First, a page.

You are previewing JOEL ON SOFTWARE: And on Diverse and Occasionally Related Matters That Will Prove of Interest to Software Developers, Designers, and Managers, and to Those Who, Whether by Good Fortune or Ill Luck, Work with Them in Some Capacity.

JOEL ON SOFTWARE: And on Diverse and Occasionally Related Matters That Will Prove of Interest to Software Developers, Designers, and Managers, and to Those Who, Whether by Good Fortune or Ill Luck, Work with Them in Some Capacity

  1. Title Page
  2. Dedication
  3. CONTENTS
  4. ABOUT THE AUTHOR
  5. ACKNOWLEDGMENTS
  6. INTRODUCTION
    1. Ah, So, You've Seen My Website...
  7. part one: Bits and Bytes: The Practice of Programming
    1. one: CHOOSING A LANGUAGE
      1. What's the Point?
    2. two: BACK TO BASICS
    3. three: THE JOEL TEST: 12 STEPS TO BETTER CODE
      1. 1. Do you use source control?
      2. 2. Can you make a build in one step?
      3. 3. Do you make daily builds?
      4. 4. Do you have a bug database?
      5. 5. Do you fix bugs before writing new code?
      6. 6. Do you have an up-to-date schedule?
      7. 7. Do you have a spec?
      8. 8. Do programmers have quiet working conditions?
      9. 9. Do you use the best tools money can buy?
      10. 10. Do you have testers?
      11. 11. Do new candidates write code during their interview?
      12. 12. Do you do hallway usability testing?
      13. Four Ways to Use The Joel Test
      14. Postscript: June 14, 2004
    4. four: THE ABSOLUTE MINIMUM EVERY SOFTWARE DEVELOPER ABSOLUTELY, POSITIVELY MUST KNOW ABOUT UNICODE AND CHARACTER SETS (NO EXCUSES!)
      1. A Historical Perspective
      2. Unicode
      3. Encodings
      4. The Single Most Important Fact About Encodings
    5. five: PAINLESS FUNCTIONAL SPECIFICATIONS PART 1: WHY BOTHER?
    6. six: PAINLESS FUNCTIONAL SPECIFICATIONS PART 2: WHAT'S A SPEC?
      1. Overview
      2. Scenarios
      3. Nongoals
      4. WhatTimeIsIt.com Flowchart
      5. Screen-by-Screen Specification
      6. Splash Screen
      7. Home Page
      8. Log In Form
    7. seven: PAINLESS FUNCTIONAL SPECIFICATIONS PART 3: BUT...HOW?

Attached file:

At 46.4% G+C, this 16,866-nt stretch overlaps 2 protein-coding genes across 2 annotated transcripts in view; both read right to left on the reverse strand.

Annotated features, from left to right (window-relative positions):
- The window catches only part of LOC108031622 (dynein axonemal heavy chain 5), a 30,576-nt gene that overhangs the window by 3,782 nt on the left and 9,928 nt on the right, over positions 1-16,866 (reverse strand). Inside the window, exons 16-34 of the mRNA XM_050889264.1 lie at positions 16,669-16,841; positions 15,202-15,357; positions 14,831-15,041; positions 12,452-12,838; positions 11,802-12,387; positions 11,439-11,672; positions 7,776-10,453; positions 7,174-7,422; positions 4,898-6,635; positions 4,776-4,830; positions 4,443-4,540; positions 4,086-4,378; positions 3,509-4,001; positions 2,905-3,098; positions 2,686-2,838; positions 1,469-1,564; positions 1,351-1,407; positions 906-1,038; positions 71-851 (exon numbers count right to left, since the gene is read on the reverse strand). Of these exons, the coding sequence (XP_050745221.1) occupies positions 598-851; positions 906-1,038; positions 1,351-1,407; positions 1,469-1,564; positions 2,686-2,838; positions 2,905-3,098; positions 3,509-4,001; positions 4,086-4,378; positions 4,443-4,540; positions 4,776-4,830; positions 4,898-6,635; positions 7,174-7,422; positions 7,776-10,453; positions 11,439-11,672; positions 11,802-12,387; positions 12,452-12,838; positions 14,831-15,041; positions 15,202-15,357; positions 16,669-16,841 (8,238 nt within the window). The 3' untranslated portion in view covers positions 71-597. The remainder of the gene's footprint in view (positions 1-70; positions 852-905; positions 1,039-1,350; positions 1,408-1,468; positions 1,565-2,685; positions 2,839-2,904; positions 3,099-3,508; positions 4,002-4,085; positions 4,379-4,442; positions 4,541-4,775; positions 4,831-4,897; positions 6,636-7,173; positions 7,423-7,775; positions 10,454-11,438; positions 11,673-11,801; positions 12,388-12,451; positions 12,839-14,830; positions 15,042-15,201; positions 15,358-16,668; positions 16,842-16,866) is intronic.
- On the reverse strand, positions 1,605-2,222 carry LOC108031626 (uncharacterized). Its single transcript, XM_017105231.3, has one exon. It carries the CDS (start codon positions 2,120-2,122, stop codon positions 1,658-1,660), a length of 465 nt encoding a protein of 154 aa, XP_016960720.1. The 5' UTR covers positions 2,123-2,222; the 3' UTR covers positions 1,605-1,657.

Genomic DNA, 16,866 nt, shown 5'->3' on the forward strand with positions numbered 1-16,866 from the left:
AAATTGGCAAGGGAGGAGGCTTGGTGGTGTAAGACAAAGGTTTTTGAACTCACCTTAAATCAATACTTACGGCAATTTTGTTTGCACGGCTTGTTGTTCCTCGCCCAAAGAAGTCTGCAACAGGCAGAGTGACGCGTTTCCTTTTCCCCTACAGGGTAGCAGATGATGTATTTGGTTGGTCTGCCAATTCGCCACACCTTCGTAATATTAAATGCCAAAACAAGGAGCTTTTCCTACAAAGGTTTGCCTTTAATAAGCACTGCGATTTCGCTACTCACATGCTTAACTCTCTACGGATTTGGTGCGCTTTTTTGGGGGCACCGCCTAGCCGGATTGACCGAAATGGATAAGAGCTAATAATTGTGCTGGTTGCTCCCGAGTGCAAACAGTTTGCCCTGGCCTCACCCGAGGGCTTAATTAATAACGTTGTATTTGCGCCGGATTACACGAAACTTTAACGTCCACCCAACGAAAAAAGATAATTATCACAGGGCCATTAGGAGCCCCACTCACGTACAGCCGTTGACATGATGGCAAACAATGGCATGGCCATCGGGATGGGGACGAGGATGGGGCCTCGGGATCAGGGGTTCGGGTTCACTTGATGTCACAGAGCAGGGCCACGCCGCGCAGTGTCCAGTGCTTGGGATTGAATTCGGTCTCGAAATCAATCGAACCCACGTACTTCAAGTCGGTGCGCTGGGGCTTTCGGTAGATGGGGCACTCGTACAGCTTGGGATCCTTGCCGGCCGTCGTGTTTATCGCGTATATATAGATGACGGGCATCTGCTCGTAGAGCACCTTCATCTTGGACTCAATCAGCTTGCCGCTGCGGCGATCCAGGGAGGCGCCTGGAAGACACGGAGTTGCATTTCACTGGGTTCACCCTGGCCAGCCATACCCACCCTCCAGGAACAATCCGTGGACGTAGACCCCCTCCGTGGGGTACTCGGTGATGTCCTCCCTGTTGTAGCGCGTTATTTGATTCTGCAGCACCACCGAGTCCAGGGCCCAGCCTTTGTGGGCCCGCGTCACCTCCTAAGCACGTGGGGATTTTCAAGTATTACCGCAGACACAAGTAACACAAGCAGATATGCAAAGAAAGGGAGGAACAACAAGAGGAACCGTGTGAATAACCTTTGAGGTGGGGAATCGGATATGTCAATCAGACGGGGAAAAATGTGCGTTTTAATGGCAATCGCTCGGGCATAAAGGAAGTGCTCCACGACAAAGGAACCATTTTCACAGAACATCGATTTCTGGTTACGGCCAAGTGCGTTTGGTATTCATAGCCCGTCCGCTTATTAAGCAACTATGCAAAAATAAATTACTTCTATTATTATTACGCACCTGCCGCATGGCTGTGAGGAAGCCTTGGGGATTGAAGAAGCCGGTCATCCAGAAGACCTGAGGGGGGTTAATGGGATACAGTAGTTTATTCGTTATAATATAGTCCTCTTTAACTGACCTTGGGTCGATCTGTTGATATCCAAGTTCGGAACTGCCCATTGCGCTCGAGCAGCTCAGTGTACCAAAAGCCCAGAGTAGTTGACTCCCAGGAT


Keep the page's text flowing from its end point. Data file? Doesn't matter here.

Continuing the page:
1. Who Writes Specs?
      2. How Do You Hire a Program Manager?
    8. eight: PAINLESS FUNCTIONAL SPECIFICATIONS PART 4: TIPS
      1. Rule 1: Be Funny
      2. Rule 2: Writing a Spec Is Like Writing Code for a Brain to Execute
      3. Rule 3: Write as Simply as Possible
      4. Rule 4: Review and Reread Several Times
      5. Rule 5: Templates Considered Harmful
    9. nine: PAINLESS SOFTWARE SCHEDULES
      1. 1. Use Microsoft Excel.
      2. 2. Keep it simple.
      3. 3. Each feature should consist of several tasks.
      4. 4. Only the programmer who is going to write the code can schedule it.
      5. 5. Pick very fine-grained tasks.
      6. 6. Keep track of the original and current estimate.
      7. 7. Update the elapsed column every day.
      8. 8. Put in line items for vacations, holidays, etc.
      9. 9. Put debugging time into the schedule!
      10. 10. Put integration time into the schedule.
      11. 11. Put buffer into the schedule.
      12. 12. Never, ever let managers tell programmers to reduce an estimate.
      13. 13. A schedule is like wood blocks.
    10. ten: DAILY BUILDS ARE YOUR FRIEND
    11. eleven: HARD-ASSED BUG FIXIN'
      1. 1. Make sure you find out about the bugs.
      2. 2. Make sure you get economic feedback.
      3. 3. Figure out what it's worth to you to fix them all.
      4. Please Don't Beat Me Up!
    12. twelve: FIVE WORLDS
      1. 1. Shrinkwrap
      2. 2. Internal
      3. 3. Embedded
      4. 4. Games
      5. 5. Throwaway
      6. Know Your World
    13. thirteen: PAPER PROTOTYPING
    14. fourteen: DON'T LET ARCHITECTURE ASTRONAUTS SCARE YOU
    15. fifteen: FIRE AND MOTION
    16. sixteen: CRAFTSMANSHIP
    17. seventeen: THREE WRONG IDEAS FROM COMPUTER SCIENCE
      1. Searching
      2. Antialiased Text
      3. Network Transparency
    18. eighteen: BICULTURALISM
    19. nineteen: GET CRASH REPORTS FROM USERS—AUTOMATICALLY!
      1. Collecting Data
      2. Phoning Home
      3. Identifying Duplicate Crashes
      4. Debugging
      5. Triage
      6. Is This for You?
      7. Handling Crashes
  8. part two: Managing Developers